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Black Boy Paperback – Deckle Edge, April 29, 2008
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Top Customer Reviews
This is a story of racial dissonance-- and how horrifying it is to see the lengths that whites would go to to abuse and humiliate emancipated blacks!-- but it is also a story of a brilliant young man whose voice crosses racial bounds. I could identify with him completely, and I have little patience with those reviewers who've described him as "whiny" or "negative" or "hateful." I know what it feels like to grow up in a rural town and have people try to break you for having aspirations. I know what it's like to "feel and cultivate feelings" while others strive for "the trivial material prizes of American life," and I know that justifiable distrustfulness and resentment are not to be confused with hate.Most importantly, I know what it feels like to try to escape one's oppressive roots. The pain in this story was so real for me that I cried my way through many, many passages.
"Black Boy" should come as a revelation to black persons, white persons (like myself), and anyone who has ever hungered for their life to mean something more.
Most of the book concentrates on Wright's troubled childhood. His father abandoned the family at a young age, and for most of his youth Wright was bandied about amongst his frail mother, his psycho-religious grandmother, and a string of uncles and aunts. Wright rarely attended school, and when he did, he almost never stayed for more than two years in a row. His main occupation was trying to find work to feed his family and save for his trip to the North. Along the way Wright gives us many interesting stories about his youth and about the American South. Wright drank liquor heavily before he was seven, lived in a whorehouse, and even spent time in an orphanage. Despite all of these obstacles, Wright still managed to teach himself how to read and write. He was reading Sinclair Lewis and Theodore Dreiser in a time when to do so could spell disaster for a
Black man. His accounts of the discrimination he encountered while working in the South are pretty disturbing.Read more ›
Richard Wright recalls his poverty-stricken childhood, abandoned by a father, and physically abused and misunderstood by the adults in his life. Uncomfortable among his own people, he didn't fit in with the lifestyle of the blacks in his life nor could he abide the Jim Crow shuffling he had to do with whites. He found he could not compromise his values and knew he had to leave the south. The poverty was startling yet he chose to go back to live with his mother and grandmother when he could have stayed with an uncle where there was plenty of food.
With only an nine grade education, he was self-taught, reading and disciplining himself to pursue what he wanted most, to write. And write he did. He wrote stories and had them published when he was still in school and when he moved to Chicago he wrote for the Communist Party. With the Party, Wright thought he had found his niche, but again, he was the odd man out never conforming to their ideals.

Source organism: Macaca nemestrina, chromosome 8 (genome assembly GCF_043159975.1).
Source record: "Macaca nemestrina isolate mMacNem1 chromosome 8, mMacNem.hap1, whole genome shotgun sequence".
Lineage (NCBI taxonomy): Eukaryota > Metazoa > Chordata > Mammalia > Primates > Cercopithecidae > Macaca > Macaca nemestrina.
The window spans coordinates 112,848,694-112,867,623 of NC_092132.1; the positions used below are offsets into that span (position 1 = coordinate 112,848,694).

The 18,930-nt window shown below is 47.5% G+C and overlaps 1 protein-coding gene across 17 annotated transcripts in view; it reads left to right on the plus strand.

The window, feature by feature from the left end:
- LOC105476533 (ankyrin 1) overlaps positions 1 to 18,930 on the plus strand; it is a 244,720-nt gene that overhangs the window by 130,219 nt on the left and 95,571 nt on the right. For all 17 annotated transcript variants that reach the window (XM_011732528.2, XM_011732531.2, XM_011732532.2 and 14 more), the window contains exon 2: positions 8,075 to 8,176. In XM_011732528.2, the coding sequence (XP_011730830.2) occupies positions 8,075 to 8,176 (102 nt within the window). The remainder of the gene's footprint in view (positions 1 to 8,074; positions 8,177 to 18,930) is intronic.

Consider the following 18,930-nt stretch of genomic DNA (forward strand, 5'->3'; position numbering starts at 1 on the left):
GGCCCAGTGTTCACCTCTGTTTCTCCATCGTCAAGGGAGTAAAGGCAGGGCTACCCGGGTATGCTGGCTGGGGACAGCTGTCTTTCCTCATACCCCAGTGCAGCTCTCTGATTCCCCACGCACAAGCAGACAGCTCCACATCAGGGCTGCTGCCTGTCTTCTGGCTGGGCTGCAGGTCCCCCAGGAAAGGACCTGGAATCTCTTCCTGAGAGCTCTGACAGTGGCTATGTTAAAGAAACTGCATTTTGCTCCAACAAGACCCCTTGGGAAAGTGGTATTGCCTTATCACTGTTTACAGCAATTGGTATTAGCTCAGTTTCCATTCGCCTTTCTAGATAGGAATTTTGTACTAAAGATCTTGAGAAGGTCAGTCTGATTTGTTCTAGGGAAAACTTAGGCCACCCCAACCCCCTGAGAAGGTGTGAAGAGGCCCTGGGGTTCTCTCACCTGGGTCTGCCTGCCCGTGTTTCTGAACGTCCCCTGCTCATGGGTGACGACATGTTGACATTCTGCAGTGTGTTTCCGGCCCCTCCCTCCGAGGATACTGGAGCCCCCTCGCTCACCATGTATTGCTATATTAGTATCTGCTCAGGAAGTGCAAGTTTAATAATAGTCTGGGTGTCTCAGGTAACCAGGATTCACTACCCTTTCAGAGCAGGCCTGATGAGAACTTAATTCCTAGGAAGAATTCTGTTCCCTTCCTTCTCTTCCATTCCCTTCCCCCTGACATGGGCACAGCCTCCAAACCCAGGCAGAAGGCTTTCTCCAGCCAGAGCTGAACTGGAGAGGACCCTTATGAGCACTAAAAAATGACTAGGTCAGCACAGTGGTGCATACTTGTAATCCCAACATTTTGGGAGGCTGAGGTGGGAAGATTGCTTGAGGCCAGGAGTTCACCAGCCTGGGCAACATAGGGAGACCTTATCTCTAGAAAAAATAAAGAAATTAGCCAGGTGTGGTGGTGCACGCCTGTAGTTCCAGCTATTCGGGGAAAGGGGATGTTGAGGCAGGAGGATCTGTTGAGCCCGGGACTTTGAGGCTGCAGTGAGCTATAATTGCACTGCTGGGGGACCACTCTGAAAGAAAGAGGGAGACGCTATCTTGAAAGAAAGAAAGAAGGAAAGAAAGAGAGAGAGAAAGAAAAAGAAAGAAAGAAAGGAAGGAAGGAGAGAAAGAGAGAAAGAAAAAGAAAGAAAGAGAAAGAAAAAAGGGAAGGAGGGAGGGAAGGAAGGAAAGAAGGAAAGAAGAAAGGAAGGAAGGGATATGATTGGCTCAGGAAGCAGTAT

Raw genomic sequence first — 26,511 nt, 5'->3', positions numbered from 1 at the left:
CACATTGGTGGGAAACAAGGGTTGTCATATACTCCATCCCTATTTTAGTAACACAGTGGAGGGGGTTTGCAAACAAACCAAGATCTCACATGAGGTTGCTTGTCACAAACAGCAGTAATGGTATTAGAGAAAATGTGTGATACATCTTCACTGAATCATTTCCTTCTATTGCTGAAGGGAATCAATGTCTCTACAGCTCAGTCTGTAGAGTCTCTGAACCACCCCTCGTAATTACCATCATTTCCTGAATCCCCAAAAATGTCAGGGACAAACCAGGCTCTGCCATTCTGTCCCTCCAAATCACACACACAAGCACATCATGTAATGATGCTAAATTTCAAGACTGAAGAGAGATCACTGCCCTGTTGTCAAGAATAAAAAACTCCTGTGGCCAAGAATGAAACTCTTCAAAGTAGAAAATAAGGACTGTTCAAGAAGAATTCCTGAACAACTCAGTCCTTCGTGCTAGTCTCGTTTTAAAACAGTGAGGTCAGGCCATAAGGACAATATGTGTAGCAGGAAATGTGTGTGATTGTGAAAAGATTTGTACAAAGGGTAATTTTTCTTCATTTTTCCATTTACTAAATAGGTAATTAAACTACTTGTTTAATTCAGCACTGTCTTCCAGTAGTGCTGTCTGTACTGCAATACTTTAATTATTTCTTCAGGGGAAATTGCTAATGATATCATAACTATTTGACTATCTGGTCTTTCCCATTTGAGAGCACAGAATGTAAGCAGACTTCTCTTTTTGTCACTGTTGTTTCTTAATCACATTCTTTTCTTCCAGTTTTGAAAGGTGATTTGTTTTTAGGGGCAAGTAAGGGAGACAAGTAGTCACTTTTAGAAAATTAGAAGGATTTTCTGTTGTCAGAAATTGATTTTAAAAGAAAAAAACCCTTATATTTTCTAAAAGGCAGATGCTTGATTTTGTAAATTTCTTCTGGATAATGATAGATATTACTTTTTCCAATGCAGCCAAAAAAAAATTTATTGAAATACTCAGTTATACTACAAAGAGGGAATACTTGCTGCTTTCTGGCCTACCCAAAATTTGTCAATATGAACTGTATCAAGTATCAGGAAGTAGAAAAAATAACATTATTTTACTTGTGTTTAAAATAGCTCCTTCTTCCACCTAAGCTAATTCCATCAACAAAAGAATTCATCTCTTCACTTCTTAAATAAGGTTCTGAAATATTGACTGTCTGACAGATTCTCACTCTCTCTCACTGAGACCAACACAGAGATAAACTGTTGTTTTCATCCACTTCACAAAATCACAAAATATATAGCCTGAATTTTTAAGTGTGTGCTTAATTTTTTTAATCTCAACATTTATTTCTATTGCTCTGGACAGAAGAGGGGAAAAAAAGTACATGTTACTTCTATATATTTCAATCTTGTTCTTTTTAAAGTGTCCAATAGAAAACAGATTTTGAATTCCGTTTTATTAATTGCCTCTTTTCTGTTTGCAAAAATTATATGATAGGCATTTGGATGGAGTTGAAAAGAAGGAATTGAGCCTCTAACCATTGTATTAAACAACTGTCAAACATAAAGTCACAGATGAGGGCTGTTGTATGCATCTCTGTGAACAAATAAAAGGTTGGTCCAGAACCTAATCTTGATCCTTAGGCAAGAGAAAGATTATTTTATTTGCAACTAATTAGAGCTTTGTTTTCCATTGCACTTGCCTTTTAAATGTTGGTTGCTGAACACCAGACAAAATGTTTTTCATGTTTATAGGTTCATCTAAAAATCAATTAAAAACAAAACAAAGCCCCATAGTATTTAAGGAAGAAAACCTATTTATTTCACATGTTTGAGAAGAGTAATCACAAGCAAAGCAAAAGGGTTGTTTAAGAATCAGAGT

As I read I kept saying, this is enough already. The poverty, the abuse, the Jim Crow and racism was a wearing me down. But this was a man who rose above his circumstances to have a life that was worth pursuing and living. I am intrigued by this man and his life and look forward to reading his most recent biography.
This book is an integral depiction of what American society was like during this time period. The hardships and injustices that the African American race faced each day has become a significant part of our history. All of the incidents that occurred in this book represent the struggles that African American citizens did their best to conquer each and every day. The harsh and unjust treatment of African Americans is revealed through the author's own life experiences, all of which are reflected in Black Boy.
I found this book to be one of the best books I have ever read. It touched me and saddened me to know that this was a part of my history as an American. In comparison to a few books I have read about segregation, I have found Black Boy to be the most personal. This is because the way the author expresses the sentiment of human emotions and the intimate details of characters thoughts and beliefs. I would definitely recommend this book for those who are interested in the racial progress of our country.
Most Recent Customer Reviews
It was a good book and shows how stuff hasn't changed much todayPublished 10 days ago by Cheyenne J.
Author Richard Wright rose above his experiences with the crushing brutality of racism in both the South and North and his disillusionment with Communism to become the father of... Read morePublished 19 days ago by Lucy M.
Back Boy reads like 2 different stories: the first, an absorbing depiction of life in the South doe African-Americans in the early part of the 20th century; the second, a drawn... Read morePublished 1 month ago by Paul M. Hoover